The ISM’s Manufacturing PMI rebounded sharply in January 2020, according to preliminary assessments. December’s figure was revised upward to 47.8 from 47.2, which had been a decade low, and that’s only where it began. The first estimate for the twenties exploded out of contraction, or what’s associated with the idea, to reach 50.8. It was the highest since last July, the first out of the last six to be above 50.

The index for new orders was also up sharply, jumping to 52.0 in January from 47.6 in December. Within it, the index for new export orders gained 6 points to 53.3. And those were nothing compared to the overall production sub-index, very nearly rising a jaw-dropping 10 points just in this one month (54.3 in January from 44.8 in December).

Monthly PMI data is noisy by nature, but this is taking it to an extreme. To add to the stunning volatility, the ISM took down the initial release and issued a cryptic statement about revising some parts and completing annual adjustments to seasonal factors before putting the same numbers right back out there.

The comments from industry representatives included within the press release pretty well sum up the situation:

Business has picked up considerably. Many of our suppliers are working at or above full capacity. [Computer & Electronic Products]

Small signs of increased global demand in the chemical segment. [Chemical Products]

So far so good. Followed by:

Continued signs of slowdown in manufacturing. [Transportation Equipment]

Our customer slowdown has not reached the bottom. [Petroleum & Coal Products]

The annual holiday slowdown was slightly more significant compared to the previous three years, heightening concerns over the 2020 first-quarter forecast. [Electrical Equipment, Appliances & Components]

And one more for good measure (machinery, capital goods):

The lack of faith in the economy seems to be why we cannot sell capital projects.

These are the comments that the Institute chose for publication with its superb January headline, almost as if the editor responsible for the selections is a bit incredulous, too. One or two like these isn’t unusual in any given month, but the latter are not the kinds of comments you would associate in any way with a massive +10-point turnaround in overall production (and +4.4 in new orders).

That’s why trends matter more than monthly estimates.

Perhaps the ISM’s index is merely catching up to what IHS Markit’s similar measure had been doing. This other one jumped up late in 2019 but has been fading over the last several months. From a low of 50.3 in August to 52.6 by November, down to 51.9 for January 2020’s final estimate.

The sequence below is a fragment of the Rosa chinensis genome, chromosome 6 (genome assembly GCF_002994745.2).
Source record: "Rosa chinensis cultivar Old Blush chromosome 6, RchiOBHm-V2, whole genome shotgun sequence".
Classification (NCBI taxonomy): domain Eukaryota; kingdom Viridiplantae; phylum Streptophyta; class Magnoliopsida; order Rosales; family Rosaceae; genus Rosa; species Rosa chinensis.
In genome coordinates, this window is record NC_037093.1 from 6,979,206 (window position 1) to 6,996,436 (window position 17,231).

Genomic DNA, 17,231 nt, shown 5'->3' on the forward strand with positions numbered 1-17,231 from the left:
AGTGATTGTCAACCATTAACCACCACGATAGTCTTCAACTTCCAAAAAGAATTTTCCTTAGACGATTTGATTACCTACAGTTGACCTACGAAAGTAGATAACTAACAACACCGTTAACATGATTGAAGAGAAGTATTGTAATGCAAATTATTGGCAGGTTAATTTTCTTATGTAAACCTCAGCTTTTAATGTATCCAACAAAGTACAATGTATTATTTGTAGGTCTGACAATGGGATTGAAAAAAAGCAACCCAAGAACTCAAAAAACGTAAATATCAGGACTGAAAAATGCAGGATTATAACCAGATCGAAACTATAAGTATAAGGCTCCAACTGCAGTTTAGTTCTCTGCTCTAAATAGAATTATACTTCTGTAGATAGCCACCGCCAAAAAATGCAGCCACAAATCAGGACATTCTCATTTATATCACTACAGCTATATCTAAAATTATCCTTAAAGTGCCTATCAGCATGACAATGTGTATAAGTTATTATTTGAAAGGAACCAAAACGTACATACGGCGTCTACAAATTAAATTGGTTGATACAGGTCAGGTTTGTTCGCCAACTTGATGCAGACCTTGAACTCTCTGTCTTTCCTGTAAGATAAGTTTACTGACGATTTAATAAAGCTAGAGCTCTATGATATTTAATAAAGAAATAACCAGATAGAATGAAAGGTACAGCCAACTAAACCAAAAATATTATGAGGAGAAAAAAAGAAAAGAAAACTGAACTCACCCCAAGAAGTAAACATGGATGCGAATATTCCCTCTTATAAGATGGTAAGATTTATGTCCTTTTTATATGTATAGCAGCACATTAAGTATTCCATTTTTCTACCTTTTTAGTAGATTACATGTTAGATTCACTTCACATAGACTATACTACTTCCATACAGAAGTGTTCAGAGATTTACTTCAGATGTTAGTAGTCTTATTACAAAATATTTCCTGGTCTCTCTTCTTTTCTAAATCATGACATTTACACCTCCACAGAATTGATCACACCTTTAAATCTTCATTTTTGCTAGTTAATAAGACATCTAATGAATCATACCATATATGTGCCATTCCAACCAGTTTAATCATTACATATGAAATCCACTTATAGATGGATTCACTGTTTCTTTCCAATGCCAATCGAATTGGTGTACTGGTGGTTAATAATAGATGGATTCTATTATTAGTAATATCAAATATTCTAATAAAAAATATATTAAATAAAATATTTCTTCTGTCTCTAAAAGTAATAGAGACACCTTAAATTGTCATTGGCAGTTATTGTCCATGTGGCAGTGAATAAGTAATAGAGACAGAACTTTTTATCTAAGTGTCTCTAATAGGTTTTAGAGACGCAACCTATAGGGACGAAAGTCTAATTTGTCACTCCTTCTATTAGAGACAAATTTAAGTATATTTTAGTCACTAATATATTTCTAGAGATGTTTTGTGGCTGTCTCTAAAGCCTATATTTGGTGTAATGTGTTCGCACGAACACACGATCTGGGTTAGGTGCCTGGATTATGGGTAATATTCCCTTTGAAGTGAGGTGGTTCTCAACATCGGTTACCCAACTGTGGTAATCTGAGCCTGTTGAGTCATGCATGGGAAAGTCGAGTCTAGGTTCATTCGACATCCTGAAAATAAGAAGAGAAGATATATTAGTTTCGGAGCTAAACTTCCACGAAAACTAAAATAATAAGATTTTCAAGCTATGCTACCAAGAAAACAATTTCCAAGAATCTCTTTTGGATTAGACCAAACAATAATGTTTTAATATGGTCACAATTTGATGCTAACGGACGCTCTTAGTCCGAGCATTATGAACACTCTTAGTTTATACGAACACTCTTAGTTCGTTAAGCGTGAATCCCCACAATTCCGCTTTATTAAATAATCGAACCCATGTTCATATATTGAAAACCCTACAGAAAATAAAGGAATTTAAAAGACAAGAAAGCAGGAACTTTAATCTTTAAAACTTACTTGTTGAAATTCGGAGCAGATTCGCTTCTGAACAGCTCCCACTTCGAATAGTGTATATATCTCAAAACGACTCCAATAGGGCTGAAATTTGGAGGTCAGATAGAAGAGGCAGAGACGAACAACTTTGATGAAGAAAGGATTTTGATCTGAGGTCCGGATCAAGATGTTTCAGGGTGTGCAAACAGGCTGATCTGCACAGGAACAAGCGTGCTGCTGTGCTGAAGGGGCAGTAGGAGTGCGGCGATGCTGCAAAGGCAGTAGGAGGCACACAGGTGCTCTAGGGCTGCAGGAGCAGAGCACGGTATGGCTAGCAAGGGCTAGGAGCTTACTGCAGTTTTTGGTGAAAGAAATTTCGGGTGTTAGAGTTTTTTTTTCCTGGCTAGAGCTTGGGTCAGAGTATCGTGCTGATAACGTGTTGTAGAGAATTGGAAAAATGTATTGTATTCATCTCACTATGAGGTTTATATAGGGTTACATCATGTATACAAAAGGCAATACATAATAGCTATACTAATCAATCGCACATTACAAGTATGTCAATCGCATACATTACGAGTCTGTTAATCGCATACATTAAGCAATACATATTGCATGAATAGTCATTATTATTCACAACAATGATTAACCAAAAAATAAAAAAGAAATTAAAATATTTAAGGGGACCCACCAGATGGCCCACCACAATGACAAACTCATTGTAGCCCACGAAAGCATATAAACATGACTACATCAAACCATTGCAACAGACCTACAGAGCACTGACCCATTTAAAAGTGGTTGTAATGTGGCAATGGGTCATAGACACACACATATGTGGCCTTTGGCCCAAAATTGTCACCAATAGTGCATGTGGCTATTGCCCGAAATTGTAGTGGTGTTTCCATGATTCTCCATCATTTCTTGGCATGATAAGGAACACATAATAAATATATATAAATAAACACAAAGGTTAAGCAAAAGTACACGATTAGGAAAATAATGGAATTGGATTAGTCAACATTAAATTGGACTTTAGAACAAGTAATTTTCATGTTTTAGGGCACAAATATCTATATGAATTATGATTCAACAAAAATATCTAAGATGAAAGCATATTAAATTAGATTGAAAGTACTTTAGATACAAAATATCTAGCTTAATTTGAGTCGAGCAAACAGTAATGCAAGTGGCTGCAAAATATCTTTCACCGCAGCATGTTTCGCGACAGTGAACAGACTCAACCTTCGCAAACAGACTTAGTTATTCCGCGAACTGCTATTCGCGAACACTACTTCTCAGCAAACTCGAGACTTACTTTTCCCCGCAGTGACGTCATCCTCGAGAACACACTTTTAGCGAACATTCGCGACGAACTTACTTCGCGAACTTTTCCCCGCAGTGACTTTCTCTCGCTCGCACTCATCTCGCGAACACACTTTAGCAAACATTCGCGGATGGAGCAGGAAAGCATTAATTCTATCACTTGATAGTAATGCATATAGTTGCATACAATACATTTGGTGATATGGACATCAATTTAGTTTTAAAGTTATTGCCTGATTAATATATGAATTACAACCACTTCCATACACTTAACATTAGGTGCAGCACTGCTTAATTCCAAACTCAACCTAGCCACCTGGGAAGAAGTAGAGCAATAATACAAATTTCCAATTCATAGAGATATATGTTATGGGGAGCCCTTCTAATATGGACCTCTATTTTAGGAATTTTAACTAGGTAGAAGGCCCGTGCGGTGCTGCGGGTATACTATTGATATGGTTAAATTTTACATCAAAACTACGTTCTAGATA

Markit’s version more closely resembled the one from China which had been suggesting a year-end sugar high as some proportion of manufacturing activity may have been moved up to beat the new tariffs.

According to China’s National Bureau of Statistics (NBS), the official manufacturing PMI dropped back to 50 again in January 2020 after the final two months of 2019 at 50.2. The production sub-index had been 53.2 in December, the highest since August 2018, only to fall sharply down to 51.3 in January which was back among the lowest in the PMI’s history.

Caixin’s survey of smaller and mid-sized manufacturers is suggesting the same late year artificiality, to an even greater degree. From a low of 49.4 last June, this index had surged to as high as 51.8 in November, but now is falling backward again down to 51.1 in the latest number for January.

On the other side of China’s economy, the NBS said its services PMI rose to 54.1 from 53.5 – which, like the ISM today, when it was released late last week caused more than a few to question how that might be. After all, the coronavirus.

Even if the outbreak proves to be overblown (and I have no idea if it will be, or if this one will turn out to be more than SARS or the H1N1 outbreaks), it’s hard to fathom how in the initial stages where it already has been a serious disruption, at least when comparing January 2020 to December 2019, China’s services sector could have accelerated. It has led to the usual questions about the government’s involvement in the statistics.

With regard to the non-manufacturing PMI, I think people have been misinterpreting the monthly result giving the positive monthly change more than it deserves. Yes, it was up in January from December; however, that number still remains more importantly inside the downward trend which began late in 2018.

In other words, the index in January 2020 is down from 54.4 in November 2019, was 54.7 in January 2019, 55.3 in January 2018 – and 53.5 in January 2016.

What everyone wants to know is, has the global economy hit bottom? Did Euro$ #4 get overturned by trade deals and rate cuts? Unfortunately, PMI’s are the wrong tool for this job. Even though this is precisely why they were originally created, they really only add value for analysis where their trends are concerned and can be defined.

Maybe the next few months will show it, but for now there aren’t any trend-breakers here.

On a monthly, high frequency basis, PMI’s are decidedly noisy. Some months much more than others. Just look at the ISM’s manufacturing PMI versus its Chicago Business Barometer.